Landlords can cause tenant injuries in various ways. Negligent acts of omission such as failure to repair a loose stair or railing can cause a tenant to fall and seriously injure himself. Faulty wiring can lead to a fire that injures a tenant and destroys the tenant’s belongings. A leaky roof might cause dampness and create black mold that could trigger serious illness. A broken window can cut a child’s hand . Even an attack by another tenant (or a tenant’s dog) can lead to landlord liability. You will need to prove however that the landlord knew, or should of had prior notice of the danger and failed to take reasonable steps to eliminate the danger. If it was the landlord that caused the dangerous condition, no notice need be shown, since the injury was a direct cause of the landlords negligence.
If you or your guest gets injured resulting from your landlords negligence, contact your landlord immediately. If possible, also notify the landlord of your claim in writing. Carefully document the circumstances and if possible take pictures of the dangerous condition.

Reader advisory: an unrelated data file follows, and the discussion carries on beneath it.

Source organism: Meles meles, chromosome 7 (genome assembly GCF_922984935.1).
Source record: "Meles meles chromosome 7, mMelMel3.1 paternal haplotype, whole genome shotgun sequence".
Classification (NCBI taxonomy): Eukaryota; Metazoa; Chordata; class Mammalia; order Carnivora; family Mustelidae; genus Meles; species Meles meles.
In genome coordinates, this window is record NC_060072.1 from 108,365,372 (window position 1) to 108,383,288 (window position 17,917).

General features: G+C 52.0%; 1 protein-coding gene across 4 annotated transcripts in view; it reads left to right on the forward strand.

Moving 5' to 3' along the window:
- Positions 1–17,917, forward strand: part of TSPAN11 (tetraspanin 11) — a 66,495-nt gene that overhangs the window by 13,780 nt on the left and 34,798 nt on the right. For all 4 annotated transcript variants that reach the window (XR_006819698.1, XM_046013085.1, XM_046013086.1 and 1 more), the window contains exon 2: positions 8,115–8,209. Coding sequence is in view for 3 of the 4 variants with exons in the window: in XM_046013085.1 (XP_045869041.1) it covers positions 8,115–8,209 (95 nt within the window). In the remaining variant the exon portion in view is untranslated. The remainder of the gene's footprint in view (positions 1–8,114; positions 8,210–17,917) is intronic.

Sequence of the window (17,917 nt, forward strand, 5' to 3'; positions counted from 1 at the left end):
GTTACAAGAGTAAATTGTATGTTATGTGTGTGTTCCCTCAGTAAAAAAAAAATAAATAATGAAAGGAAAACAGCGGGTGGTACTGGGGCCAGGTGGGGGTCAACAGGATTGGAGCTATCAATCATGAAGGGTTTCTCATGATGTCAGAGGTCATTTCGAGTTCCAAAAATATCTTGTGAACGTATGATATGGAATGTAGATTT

If you have renters insurance, be sure to contact them of the claim. Especially if your guest was injured.
The property owner’s premise liability policy will require the landlord to promptly report your claim to their insurance company. If the injuries are serious, the property owner’s insurance company will send out one of their claims adjusters to investigate the claim on the property owners behalf. Be careful, the insurance company is trying to find evidence to deny your claim by claiming you were not careful or that you had prior notice of the dangerous condition yourself and therefore were careless and should be responsible for your own injuries, or at least, comparatively responsible.
Don’t try to do all the investigation yourself. Retain a qualified personal injury attorney that practices premise liability law. If the lawyer is competent, he or she will do their own investigation of the circumstances in order to preserve evidence and obtain statements from other tenants and witnesses. It is usually best not to speak with the property owners insurance company. You should simply inform the adjuster you have a lawyer and that all inquires should be directed to the lawyers office.